What goes up must come down, or so say the laws of physics. An elevator might seem rather innocuous, but the combination of a tight space with heights can turn this into a terrifying location. Getting trapped in a contraption that is held up by a few cables or standing in this box with a potential predator are just some of the nightmare situations employed to deliver a scary or tense sequence. The most frightening moments are often derived from the mundane, and riding an elevator falls into this bracket. Furthermore, descending to a subterranean level leans into a hellscape metaphor that is ideal for horror whether in the home or workplace. From the recent Lovecraft Country to a daring Silence of the Lambs escape — as well as the iconic Twilight Zone Tower of Terror ride — this familiar device continues to increase tension more than 150 years after the first modern elevator was built.
Versatility is important in horror storytelling, but so is an audience anticipating the potential danger about to unfold. An elevator is ideal for this because it taps into different relatable fears, and while this mode of transport is actually very safe — stairs are more dangerous — the mechanics are not the only concern.
Who enters before or after you can also set off an internal warning sign that all is not well. Getting trapped in a lift can be inconvenient, but getting stuck with the wrong person can literally be hell — as the occupants of the Philadelphia skyscraper in the 2010 thriller Devil can attest. In other cases, ghostly activity has a habit of playing havoc with this mode of transport, and this genre does make a case for taking the stairs. In both the original Ju-On: The Grudge and the U.S. remake, a glass panel delivers one of the spookiest images of the movie, which points to the danger on the other side of the door.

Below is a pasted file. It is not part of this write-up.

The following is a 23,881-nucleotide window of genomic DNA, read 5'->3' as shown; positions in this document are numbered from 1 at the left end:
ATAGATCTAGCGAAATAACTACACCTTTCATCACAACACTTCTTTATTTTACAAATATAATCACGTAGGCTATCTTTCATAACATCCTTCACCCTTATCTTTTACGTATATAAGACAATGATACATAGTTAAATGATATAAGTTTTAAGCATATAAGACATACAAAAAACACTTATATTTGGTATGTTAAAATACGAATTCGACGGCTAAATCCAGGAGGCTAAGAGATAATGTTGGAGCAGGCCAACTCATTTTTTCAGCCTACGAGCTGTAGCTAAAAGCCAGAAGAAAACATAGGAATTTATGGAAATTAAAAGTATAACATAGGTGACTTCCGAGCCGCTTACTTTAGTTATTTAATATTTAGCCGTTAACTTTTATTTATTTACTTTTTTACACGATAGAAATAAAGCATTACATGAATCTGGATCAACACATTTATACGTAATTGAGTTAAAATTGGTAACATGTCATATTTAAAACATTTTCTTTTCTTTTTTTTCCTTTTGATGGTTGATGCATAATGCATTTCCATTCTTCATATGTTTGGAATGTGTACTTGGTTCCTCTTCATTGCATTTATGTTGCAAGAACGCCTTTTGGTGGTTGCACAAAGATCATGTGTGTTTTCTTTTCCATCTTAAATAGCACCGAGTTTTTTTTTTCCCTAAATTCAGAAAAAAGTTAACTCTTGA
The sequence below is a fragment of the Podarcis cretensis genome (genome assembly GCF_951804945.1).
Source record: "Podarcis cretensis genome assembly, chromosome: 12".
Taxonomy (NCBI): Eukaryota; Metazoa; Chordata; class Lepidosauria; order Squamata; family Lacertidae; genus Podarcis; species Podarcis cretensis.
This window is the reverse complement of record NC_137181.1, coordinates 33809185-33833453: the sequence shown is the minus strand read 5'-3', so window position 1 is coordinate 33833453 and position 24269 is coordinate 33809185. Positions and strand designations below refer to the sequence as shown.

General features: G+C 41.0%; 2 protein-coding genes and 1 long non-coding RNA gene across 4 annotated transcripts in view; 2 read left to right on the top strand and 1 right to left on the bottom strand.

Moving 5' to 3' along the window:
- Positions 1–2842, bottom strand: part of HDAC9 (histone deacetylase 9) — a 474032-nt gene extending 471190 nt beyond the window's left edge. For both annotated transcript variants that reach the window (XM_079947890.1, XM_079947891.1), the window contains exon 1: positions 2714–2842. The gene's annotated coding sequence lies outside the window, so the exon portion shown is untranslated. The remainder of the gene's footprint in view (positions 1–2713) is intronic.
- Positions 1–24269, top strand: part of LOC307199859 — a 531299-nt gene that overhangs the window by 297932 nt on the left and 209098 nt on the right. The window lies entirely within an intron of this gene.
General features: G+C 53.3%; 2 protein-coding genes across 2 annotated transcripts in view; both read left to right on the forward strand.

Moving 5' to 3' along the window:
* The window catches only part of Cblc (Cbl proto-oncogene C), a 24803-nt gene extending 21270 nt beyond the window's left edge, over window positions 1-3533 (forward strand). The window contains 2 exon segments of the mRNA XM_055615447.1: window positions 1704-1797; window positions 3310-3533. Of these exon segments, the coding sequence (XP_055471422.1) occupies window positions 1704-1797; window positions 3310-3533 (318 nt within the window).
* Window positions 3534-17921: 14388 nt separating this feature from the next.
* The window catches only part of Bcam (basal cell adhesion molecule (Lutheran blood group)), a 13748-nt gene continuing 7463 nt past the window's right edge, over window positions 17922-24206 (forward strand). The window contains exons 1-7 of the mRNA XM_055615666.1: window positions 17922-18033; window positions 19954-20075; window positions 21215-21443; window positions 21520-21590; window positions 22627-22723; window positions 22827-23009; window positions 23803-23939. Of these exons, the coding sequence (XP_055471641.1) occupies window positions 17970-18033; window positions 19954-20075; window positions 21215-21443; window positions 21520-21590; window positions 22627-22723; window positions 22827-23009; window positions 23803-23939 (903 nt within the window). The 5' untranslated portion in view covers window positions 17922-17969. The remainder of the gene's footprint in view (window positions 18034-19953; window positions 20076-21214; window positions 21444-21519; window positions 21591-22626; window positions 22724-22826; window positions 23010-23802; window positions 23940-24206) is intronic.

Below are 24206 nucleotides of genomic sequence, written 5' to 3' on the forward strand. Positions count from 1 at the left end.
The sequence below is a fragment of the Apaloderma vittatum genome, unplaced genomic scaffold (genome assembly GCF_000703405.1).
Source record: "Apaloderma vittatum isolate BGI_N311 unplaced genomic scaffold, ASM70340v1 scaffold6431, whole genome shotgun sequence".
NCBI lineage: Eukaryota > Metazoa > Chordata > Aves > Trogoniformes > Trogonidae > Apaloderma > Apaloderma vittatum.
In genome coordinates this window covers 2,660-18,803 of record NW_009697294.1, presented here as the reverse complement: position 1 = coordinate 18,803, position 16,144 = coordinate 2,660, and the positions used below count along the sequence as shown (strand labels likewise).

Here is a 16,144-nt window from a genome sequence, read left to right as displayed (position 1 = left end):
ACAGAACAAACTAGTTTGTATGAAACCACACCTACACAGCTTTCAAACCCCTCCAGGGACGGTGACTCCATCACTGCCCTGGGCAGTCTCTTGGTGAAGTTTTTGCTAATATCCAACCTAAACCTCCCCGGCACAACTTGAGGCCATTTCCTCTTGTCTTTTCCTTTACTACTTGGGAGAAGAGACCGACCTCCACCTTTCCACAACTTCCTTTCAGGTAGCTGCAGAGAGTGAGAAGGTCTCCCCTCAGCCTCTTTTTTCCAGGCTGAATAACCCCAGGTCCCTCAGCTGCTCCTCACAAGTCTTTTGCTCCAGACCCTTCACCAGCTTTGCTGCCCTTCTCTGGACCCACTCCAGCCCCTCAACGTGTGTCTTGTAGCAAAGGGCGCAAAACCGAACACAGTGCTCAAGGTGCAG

When Leti (Jurnee Smollett) buys a fixer-upper in Lovecraft Country's third episode, little does she know that it is already occupied by multiple spirits. Chalking the temperamental elevator's behavior up to the age of the building, Leti soon finds out the horrifying history of the home has left behind the tormented and the tormentor. Luckily for Leti, the ghost that controls the creaky old lift is on her side. The local neighborhood racists break-in to cause harm, but they do not account for an elevator that is transformed into a speeding guillotine with a little help from the house's resident ghosts. At the end of the episode, the bodies of the missing men are revealed to be on a level Leti is unaware of. Her property's additional floor space is revealed in the following episode, doubling as an access point connecting Chicago to Titus Braithwaite's vault in Boston. While this transforms the space from haunted house into Indiana Jones territory, there is also an element of quickly descending into hell.
"Never, ever go below this level," Edith Cushing (Mia Wasikowska) is told about the rickety old elevator when she moves into the impressive but crumbling Allerdale Hall in Crimson Peak. Of course, this order is defied when the new bride sets about investigating what the siblings might be hiding after she sees several terrifying specters — the first of which is riding the elevator. When she tells her new husband about the woman she didn't recognize, he brushes her concerns off: "Must've been a shadow. That contraption has a mind of its own. The wires are affected by the damp in the house."